No ornate sets or fussy costumes here, but in their restrained simplicity both production elements effectively set us in time and place. Misha Kachman's flexible scenic design takes us from the streets of New York, to Doc's drug store to Maria's bedroom with a few strategic set pieces whisked into place as a suggestion of more. Elevated catwalks and metal ladders suggest the fire escapes and elevated highways of the city and allow the action to continue around the theater on multiple levels. Frank Labovitz's costume design helps underscore the contemporary audience's view of the relative innocence of the mid-century given the heightened racially-based gang violence on our streets in the ensuing 50+ years since the creation of WEST SIDE STORY. Shark and Jet gang members are in dungarees or khakis with spiffy sneakers. High-slit pencil skirts versus layers of crinolines differentiate the female Sharks and Jets. The script dictates that Maria is dressed more conservatively than the others; in this production her dresses veer close to dowdy but it serves to effectively emphasize her youth and innocence and how new and sheltered she is within the community.

With 17 musicians (four reed players! two trombones!) under the baton of conductor Jon Kalbfleisch things are pretty cozy in the musicians' elevated loft. Leonard Bernstein's iconic score is full and lush in Signature's production.

It can be a challenge to balance the singing voices with such a hearty orchestra, but Lane Elms' sound does so. However the spoken dialogue is a bit disconcerting at first since in the intimate 276-seat MAX Theatre it is evident the sound of the actor's amplified voice is emanating from a speaker placed elsewhere so it can be difficult to identify who is talking. At the Thursday performance there were a few minor issues with body mics that hopefully have been ironed out.With this outstanding production forged by a deeply talented cast and production team, Signature Theatre brings to a new generation this masterful work that merges the genius of Leonard Bernstein (music), Arthur Laurents (book), Jerome Robbins (concept) and Stephen Sondheim (lyrics). And to this new generation the work underscores the sadly timely message of the folly of intolerance and brutality. Adult Doc asks: "When do you kids stop? You make this world lousy!" Young Action rightly points out, "We didn't make it, Doc." This WEST SIDE STORY, which begins with a crude epithet and ends with regret and bloodshed, is deeply felt and expertly focused. In the intimate space of the MAX Theatre, tickets will likely go fast so don't wait.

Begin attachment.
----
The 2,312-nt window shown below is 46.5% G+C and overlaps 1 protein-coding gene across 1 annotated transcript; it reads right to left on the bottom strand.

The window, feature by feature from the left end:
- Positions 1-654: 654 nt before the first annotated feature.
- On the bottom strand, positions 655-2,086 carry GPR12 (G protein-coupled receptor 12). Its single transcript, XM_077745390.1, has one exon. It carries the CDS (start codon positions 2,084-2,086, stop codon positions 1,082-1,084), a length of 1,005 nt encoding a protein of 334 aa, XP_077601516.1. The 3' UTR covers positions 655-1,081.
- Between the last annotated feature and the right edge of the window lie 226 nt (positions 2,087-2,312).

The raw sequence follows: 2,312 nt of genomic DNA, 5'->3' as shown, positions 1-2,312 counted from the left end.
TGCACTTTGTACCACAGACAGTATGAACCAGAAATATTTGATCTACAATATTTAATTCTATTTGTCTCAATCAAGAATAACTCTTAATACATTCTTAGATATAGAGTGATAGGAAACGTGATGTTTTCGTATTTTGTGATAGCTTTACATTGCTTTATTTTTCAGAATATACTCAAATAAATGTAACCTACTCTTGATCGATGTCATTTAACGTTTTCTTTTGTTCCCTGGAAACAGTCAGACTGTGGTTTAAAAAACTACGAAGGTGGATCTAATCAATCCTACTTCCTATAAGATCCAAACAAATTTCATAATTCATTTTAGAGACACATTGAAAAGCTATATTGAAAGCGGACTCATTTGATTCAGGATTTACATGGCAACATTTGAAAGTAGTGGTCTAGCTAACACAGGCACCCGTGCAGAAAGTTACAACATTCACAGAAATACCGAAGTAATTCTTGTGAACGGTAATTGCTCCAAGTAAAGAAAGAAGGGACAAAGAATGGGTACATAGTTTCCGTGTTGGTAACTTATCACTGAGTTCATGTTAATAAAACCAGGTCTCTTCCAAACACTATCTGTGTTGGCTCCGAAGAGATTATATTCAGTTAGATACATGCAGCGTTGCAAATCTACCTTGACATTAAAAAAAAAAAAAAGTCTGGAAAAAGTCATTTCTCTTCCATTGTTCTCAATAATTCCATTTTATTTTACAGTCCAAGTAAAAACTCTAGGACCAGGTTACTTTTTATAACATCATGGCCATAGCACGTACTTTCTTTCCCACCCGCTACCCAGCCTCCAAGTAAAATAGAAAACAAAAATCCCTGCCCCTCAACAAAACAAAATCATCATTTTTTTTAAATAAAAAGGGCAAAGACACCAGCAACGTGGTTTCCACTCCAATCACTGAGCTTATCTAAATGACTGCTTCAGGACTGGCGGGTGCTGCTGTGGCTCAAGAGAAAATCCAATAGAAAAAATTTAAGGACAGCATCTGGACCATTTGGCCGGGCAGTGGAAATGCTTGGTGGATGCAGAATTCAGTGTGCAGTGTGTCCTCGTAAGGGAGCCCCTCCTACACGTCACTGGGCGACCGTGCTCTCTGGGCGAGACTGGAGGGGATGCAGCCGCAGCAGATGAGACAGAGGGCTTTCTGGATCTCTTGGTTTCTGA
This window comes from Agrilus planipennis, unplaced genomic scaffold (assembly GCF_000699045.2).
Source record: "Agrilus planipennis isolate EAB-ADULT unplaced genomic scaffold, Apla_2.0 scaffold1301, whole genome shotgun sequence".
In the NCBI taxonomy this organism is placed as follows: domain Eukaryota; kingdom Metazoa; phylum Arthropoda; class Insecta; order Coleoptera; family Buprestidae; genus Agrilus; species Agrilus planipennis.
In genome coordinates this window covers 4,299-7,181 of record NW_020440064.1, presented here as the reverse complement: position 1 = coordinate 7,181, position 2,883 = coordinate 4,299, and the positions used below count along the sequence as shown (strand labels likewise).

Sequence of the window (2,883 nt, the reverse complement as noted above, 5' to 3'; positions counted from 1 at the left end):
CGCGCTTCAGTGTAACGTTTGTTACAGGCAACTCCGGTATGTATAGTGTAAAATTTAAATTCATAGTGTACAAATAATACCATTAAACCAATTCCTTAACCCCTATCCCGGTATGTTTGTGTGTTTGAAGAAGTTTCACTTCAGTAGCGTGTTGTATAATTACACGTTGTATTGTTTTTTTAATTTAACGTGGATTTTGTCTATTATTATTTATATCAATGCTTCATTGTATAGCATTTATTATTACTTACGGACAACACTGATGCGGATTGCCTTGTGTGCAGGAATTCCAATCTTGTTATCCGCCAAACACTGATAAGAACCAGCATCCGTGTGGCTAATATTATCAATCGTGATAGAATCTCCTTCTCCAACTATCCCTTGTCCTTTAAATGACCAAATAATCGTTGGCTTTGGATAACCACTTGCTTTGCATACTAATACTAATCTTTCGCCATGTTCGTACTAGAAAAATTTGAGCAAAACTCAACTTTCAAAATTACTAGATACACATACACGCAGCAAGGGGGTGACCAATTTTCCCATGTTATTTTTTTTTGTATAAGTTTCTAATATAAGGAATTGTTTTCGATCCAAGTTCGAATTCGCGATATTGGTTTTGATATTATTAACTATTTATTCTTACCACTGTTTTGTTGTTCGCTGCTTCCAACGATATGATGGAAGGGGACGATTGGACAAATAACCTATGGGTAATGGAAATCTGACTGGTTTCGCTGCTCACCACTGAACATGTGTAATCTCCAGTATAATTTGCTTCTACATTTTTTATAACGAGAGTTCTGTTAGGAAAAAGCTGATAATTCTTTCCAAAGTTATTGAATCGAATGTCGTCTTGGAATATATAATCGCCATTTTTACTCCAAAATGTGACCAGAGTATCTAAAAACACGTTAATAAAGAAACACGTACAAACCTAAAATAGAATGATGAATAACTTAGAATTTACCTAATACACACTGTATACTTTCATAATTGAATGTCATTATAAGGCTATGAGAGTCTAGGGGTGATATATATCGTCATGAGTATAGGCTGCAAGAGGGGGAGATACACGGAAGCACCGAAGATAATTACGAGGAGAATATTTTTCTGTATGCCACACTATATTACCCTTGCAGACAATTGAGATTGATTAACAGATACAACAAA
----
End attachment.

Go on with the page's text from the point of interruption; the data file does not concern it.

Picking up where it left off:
Runtime: 2:30 including one intermission

WEST SIDE STORY (based on a conception of Jerome Robbins, book by Arthur Laurents, music by Leonard Bernstein, lyrics by Stephen Sondheim) runs through January 31 with shows Tuesday through Sunday evenings with matinees on Saturday and Sunday. Additional performances have been added on Monday, December 21 at 7:30 PM and Thursday, December 24 at 2 PM. There are no evening performances on December 24 or 25. The production is at Signature Theatre, 4200 Campbell Avenue in Shirlington. For tickets or specific performance times, please visit Signature Theatre's website here.

For audiences 12+

Photos by Christopher Mueller. At top: Kurt Boehm (Diesel), Colleen Hayes (Velma), J. Morgan White (Snowboy), Max Clayton (Riff), Ryan Fitzgerald (Action), Ryan Kanfer (A-Rab), Shawna Walker (Pauline), and Maria Rizzo (Anybodys); next: Ryan Sellers (Pepe) and Ryan Fitzgerald (Action); center: Austin Colby (Tony) and MaryJoanna Grisso (Maria); next: Max Clayton (Riff); bottom: Michael Graceffa (Indio), Ilda Mason (Francisca), Natascia Diaz (Anita), Katie Mariko Murray (Rosalia), and Olivia Ashley Reed (Consuelo).